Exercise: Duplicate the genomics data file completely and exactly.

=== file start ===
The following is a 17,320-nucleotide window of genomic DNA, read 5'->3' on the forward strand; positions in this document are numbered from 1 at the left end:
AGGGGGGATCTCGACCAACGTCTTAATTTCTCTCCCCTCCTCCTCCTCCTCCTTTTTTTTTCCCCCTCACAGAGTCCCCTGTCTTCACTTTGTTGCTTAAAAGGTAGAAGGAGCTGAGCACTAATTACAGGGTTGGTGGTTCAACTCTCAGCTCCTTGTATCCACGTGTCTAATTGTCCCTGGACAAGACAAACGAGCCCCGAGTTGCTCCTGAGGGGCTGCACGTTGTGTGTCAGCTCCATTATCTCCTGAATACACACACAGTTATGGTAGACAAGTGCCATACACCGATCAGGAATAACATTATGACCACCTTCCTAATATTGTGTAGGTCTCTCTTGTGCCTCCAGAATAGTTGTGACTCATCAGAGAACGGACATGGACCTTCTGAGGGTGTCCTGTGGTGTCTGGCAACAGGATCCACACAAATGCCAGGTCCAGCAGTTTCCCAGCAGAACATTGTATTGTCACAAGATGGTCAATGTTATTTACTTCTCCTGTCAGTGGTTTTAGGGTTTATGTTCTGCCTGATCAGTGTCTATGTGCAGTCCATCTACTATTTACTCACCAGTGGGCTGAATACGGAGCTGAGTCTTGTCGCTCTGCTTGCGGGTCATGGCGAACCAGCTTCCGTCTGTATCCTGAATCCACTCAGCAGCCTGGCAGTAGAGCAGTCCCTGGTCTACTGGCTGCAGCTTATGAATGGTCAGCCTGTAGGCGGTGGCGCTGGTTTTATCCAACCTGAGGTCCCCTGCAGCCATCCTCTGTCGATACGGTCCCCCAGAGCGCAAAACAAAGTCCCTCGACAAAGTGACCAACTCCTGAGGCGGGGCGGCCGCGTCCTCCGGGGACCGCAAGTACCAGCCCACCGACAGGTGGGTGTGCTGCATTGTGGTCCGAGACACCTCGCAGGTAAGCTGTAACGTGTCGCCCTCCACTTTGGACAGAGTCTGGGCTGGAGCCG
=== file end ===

The following is a 17,320-nucleotide window of genomic DNA, read 5'->3' on the forward strand; positions in this document are numbered from 1 at the left end:
AGGGGGGATCTCGACCAACGTCTTAATTTCTCTCCCCTCCTCCTCCTCCTCCTTTTTTTTTCCCCCTCACAGAGTCCCCTGTCTTCACTTTGTTGCTTAAAAGGTAGAAGGAGCTGAGCACTAATTACAGGGTTGGTGGTTCAACTCTCAGCTCCTTGTATCCACGTGTCTAATTGTCCCTGGACAAGACAAACGAGCCCCGAGTTGCTCCTGAGGGGCTGCACGTTGTGTGTCAGCTCCATTATCTCCTGAATACACACACAGTTATGGTAGACAAGTGCCATACACCGATCAGGAATAACATTATGACCACCTTCCTAATATTGTGTAGGTCTCTCTTGTGCCTCCAGAATAGTTGTGACTCATCAGAGAACGGACATGGACCTTCTGAGGGTGTCCTGTGGTGTCTGGCAACAGGATCCACACAAATGCCAGGTCCAGCAGTTTCCCAGCAGAACATTGTATTGTCACAAGATGGTCAATGTTATTTACTTCTCCTGTCAGTGGTTTTAGGGTTTATGTTCTGCCTGATCAGTGTCTATGTGCAGTCCATCTACTATTTACTCACCAGTGGGCTGAATACGGAGCTGAGTCTTGTCGCTCTGCTTGCGGGTCATGGCGAACCAGCTTCCGTCTGTATCCTGAATCCACTCAGCAGCCTGGCAGTAGAGCAGTCCCTGGTCTACTGGCTGCAGCTTATGAATGGTCAGCCTGTAGGCGGTGGCGCTGGTTTTATCCAACCTGAGGTCCCCTGCAGCCATCCTCTGTCGATACGGTCCCCCAGAGCGCAAAACAAAGTCCCTCGACAAAGTGACCAACTCCTGAGGCGGGGCGGCCGCGTCCTCCGGGGACCGCAAGTACCAGCCCACCGACAGGTGGGTGTGCTGCATTGTGGTCCGAGACACCTCGCAGGTAAGCTGTAACGTGTCGCCCTCCACTTTGGACAGAGTCTGGGCTGGAGCCG